Deductive or Inductive reasoning?

Sherlock Holmes famously said,

“Once you eliminate the impossible, whatever remains, no matter how improbable, must be the truth.”

Is this Deductive reasoning, Inductive reasoning or something else?

newbiewebSr. Software EngineerAsked:
Who is Participating?

[Product update] Infrastructure Analysis Tool is now available with Business Accounts.Learn More

I wear a lot of hats...

"The solutions and answers provided on Experts Exchange have been extremely helpful to me over the last few years. I wear a lot of hats - Developer, Database Administrator, Help Desk, etc., so I know a lot of things but not a lot about one thing. Experts Exchange gives me answers from people who do know a lot about one thing, in a easy to use platform." -Todd S.

I would say it's Deductive Reasoning because you are deducing at the conclusion by reducing impossibilities but very interesting question.  Hope someone else can join in.
Chris JonesSenior Systems AdministratorCommented:
I'm no philosopher, and I know very little about Arthur Conan Doyle quotes, however,

To me in the most simplistic form appears to be a logical statement of causality:

IF you eliminate all the impossible : THEN the truth is returned.

I've spent a few minutes trying to propose a situation where this may not be true.

I'm wondering if one of our physicist, or quantum computing specialists may be able to offer insight into Q-bits or Schrodinger's cat, and whether they might affect the statement?
Paul SauvéRetiredCommented:
the statement
“Once you eliminate the impossible, whatever remains, no matter how improbable, must be the truth.”
is inductive reasoning, i.e. from Wikipedia:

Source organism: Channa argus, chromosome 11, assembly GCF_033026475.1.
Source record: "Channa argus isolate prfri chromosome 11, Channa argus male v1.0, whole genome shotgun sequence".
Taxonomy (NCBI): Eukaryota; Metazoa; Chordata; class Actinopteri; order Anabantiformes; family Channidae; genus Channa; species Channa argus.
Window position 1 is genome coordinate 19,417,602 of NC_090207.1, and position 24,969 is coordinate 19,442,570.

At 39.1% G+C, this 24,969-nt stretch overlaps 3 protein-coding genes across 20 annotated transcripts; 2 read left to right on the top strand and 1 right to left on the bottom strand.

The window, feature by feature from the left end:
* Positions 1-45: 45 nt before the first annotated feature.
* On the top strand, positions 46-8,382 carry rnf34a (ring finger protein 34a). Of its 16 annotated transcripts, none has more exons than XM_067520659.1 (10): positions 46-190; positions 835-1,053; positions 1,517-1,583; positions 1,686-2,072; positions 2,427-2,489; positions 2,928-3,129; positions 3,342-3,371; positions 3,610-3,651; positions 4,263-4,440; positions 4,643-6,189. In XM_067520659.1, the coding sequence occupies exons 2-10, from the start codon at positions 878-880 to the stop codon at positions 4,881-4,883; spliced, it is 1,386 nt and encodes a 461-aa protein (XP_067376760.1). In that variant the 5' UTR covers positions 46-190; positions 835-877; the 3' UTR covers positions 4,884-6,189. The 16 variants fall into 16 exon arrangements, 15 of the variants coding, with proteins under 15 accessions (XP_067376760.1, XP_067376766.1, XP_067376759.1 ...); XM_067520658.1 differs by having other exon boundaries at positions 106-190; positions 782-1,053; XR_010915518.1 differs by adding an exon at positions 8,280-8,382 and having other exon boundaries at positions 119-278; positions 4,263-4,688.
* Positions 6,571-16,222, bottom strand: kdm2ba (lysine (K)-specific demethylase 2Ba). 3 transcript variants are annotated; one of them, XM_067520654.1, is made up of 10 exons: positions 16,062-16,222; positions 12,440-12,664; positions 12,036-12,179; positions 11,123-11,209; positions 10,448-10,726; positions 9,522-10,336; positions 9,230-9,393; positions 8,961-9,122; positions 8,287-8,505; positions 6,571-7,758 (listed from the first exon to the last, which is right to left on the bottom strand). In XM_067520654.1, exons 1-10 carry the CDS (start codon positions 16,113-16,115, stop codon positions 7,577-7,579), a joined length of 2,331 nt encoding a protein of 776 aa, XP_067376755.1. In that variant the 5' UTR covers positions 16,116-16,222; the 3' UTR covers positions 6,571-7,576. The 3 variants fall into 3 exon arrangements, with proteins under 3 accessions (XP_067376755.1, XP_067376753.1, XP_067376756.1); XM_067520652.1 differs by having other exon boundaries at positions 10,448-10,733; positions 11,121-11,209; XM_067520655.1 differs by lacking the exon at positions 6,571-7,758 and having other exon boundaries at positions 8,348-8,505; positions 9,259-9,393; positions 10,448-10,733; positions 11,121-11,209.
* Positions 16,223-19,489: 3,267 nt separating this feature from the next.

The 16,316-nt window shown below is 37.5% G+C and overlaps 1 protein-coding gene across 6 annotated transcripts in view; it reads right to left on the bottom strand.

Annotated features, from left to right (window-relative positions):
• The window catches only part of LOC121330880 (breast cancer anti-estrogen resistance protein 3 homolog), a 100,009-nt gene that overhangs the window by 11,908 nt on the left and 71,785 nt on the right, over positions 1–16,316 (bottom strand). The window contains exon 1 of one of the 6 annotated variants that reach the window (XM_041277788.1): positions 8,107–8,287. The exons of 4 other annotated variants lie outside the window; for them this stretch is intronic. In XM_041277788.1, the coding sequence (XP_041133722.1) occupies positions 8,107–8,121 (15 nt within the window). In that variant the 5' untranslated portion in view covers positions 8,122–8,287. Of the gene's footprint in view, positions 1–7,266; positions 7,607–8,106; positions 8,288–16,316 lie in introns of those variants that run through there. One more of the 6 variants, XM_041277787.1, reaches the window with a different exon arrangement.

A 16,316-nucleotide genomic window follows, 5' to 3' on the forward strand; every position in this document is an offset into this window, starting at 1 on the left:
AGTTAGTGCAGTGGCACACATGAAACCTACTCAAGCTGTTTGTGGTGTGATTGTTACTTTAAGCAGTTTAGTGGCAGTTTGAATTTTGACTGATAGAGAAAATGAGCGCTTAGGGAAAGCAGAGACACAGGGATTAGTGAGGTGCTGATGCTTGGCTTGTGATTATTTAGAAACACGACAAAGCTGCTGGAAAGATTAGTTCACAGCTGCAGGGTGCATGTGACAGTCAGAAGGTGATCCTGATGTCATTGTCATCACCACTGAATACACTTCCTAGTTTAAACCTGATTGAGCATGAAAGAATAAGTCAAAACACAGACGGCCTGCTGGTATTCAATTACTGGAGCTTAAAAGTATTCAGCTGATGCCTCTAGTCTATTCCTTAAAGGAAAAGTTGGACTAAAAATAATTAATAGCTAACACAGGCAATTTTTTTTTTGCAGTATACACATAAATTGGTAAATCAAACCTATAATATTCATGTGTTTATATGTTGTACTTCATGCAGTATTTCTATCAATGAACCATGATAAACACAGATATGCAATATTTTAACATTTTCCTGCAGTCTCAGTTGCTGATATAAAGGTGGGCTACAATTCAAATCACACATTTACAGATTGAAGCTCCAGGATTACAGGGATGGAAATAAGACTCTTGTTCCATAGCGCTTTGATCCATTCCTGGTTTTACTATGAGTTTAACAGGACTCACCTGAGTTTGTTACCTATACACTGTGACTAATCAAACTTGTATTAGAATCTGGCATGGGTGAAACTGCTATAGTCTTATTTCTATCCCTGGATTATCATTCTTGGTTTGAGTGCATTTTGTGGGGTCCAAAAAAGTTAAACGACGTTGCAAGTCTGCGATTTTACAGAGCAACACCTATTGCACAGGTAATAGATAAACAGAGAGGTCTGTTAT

Inductive reasoning (as opposed to deductive reasoning or abductive reasoning) is reasoning in which the premises are viewed as supplying strong evidence for the truth of the conclusion. While the conclusion of a deductive argument is certain, the truth of the conclusion of an inductive argument is probable, based upon the evidence given.

however, the process of elimination requires Deductive reasoning, again, from Wikipedia:
Deductive reasoning, also deductive logic, logical deduction is the process of reasoning from one or more statements (premises) to reach a logically certain conclusion. It differs from inductive reasoning and abductive reasoning.

Deductive reasoning links premises with conclusions. If all premises are true, the terms are clear, and the rules of deductive logic are followed, then the conclusion reached is necessarily true.

Deductive reasoning (top-down logic) contrasts with inductive reasoning (bottom-up logic) in the following way: In deductive reasoning, a conclusion is reached reductively by applying general rules that hold over the entirety of a closed domain of discourse, narrowing the range under consideration until only the conclusion(s) is left. In inductive reasoning, the conclusion is reached by generalizing or extrapolating from specific cases to general rules, i.e., there is epistemic uncertainty. However, the inductive reasoning mentioned here is not the same as induction used in mathematical proofs – mathematical induction is actually a form of deductive reasoning.

Experts Exchange Solution brought to you by

Your issues matter to us.

Facing a tech roadblock? Get the help and guidance you need from experienced professionals who care. Ask your question anytime, anywhere, with no hassle.

Start your 7-day free trial
newbiewebSr. Software EngineerAuthor Commented:
So, your answer explains why the answer was not obvious to me. It was primarily INductive, but secondarily DEductive.

It's more than this solution.Get answers and train to solve all your tech problems - anytime, anywhere.Try it for free Edge Out The Competitionfor your dream job with proven skills and certifications.Get started today Stand Outas the employee with proven skills.Start learning today for free Move Your Career Forwardwith certification training in the latest technologies.Start your trial today
Philosophy / Religion

From novice to tech pro — start learning today.